Due to the unrecognized UAC manifest described in problem 1, this EXE was treated by Windows Vista as a legacy application, which caused it to be eligible for PCA dialogs when the user exits the EXE. However, PCA is designed to help resolve problems with failing legacy setup programs, and this EXE is not a setup. That left us with another issue we needed to diagnose in order to fully understand the behavior on this system - why was this non-setup EXE being treated as a failing setup?
After discussing this scenario with the Windows application compatibility team, we discovered that Windows Vista monitors events it receives from the UAC virtualization system driver. If Windows Vista finds from these events that an application attempted to create a folder under the Program Files directory and then attempted to create/copy files into a folder under the Program Files directory and those operations fail, then it will treat the application as a failed installer and trigger a PCA dialog if it does not contain an embedded UAC manifest.
Fortunately, the UAC virtualizaton system driver logs events in the event log that can be used to help narrow down the root cause of this type of issue. In the case of this system and this EXE, several events were logged from the Microsoft-Windows-UAC-FileVirtualization source. These events indicated attempts to perform operations on a path under Program Files for an application that has recently been uninstalled.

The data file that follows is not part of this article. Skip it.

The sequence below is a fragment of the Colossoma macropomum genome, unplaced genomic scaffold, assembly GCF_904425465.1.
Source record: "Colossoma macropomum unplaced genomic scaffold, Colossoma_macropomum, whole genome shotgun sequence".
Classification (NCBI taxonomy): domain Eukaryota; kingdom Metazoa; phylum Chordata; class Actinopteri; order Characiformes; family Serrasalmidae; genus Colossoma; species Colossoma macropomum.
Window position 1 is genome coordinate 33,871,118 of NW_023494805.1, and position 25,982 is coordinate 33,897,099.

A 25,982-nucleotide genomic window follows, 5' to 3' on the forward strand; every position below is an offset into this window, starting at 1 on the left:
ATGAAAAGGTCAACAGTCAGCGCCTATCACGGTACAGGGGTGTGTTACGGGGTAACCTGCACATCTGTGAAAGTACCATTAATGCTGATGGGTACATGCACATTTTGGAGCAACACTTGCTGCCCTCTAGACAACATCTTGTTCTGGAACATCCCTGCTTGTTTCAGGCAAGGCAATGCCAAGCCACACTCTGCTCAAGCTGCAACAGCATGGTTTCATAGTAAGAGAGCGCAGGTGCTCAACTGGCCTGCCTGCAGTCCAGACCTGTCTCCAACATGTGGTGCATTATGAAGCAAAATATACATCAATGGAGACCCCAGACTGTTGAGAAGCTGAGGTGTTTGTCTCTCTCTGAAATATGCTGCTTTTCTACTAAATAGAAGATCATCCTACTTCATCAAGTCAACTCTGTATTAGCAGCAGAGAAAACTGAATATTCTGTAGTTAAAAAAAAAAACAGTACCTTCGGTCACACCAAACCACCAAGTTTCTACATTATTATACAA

It turned out that the recently uninstalled application left behind some information in the PATH environment variable and in the registry that caused other programs to attempt to read and write from its installed location under Program Files.
In the case of this EXE, because of these orphaned settings as well as the unrecognized UAC manifest, Windows Vista treated the EXE as a failing legacy setup program and triggered a PCA dialog each time it exited on this specific system. Other users did not see this behavior because they did not have this other application installed and uninstalled on their systems.